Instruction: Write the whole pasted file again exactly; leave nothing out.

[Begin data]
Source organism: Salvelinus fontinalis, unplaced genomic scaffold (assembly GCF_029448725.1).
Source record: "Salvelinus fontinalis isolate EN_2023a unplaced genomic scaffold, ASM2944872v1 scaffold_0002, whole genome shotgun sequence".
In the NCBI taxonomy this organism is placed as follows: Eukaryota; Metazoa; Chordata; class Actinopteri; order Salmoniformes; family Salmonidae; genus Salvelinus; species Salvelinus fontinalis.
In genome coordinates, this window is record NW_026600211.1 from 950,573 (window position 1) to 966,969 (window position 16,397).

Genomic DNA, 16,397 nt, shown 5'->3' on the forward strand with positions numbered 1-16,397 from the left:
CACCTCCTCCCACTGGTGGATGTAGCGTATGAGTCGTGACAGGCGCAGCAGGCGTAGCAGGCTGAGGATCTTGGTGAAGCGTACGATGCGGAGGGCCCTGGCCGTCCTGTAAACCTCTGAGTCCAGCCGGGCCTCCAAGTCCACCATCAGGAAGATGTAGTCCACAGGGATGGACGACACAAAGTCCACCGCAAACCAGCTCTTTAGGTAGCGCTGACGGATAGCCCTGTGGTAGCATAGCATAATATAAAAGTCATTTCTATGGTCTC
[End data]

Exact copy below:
Source organism: Salvelinus fontinalis, unplaced genomic scaffold (assembly GCF_029448725.1).
Source record: "Salvelinus fontinalis isolate EN_2023a unplaced genomic scaffold, ASM2944872v1 scaffold_0002, whole genome shotgun sequence".
In the NCBI taxonomy this organism is placed as follows: Eukaryota; Metazoa; Chordata; class Actinopteri; order Salmoniformes; family Salmonidae; genus Salvelinus; species Salvelinus fontinalis.
In genome coordinates, this window is record NW_026600211.1 from 950,573 (window position 1) to 966,969 (window position 16,397).

Genomic DNA, 16,397 nt, shown 5'->3' on the forward strand with positions numbered 1-16,397 from the left:
CACCTCCTCCCACTGGTGGATGTAGCGTATGAGTCGTGACAGGCGCAGCAGGCGTAGCAGGCTGAGGATCTTGGTGAAGCGTACGATGCGGAGGGCCCTGGCCGTCCTGTAAACCTCTGAGTCCAGCCGGGCCTCCAAGTCCACCATCAGGAAGATGTAGTCCACAGGGATGGACGACACAAAGTCCACCGCAAACCAGCTCTTTAGGTAGCGCTGACGGATAGCCCTGTGGTAGCATAGCATAATATAAAAGTCATTTCTATGGTCTC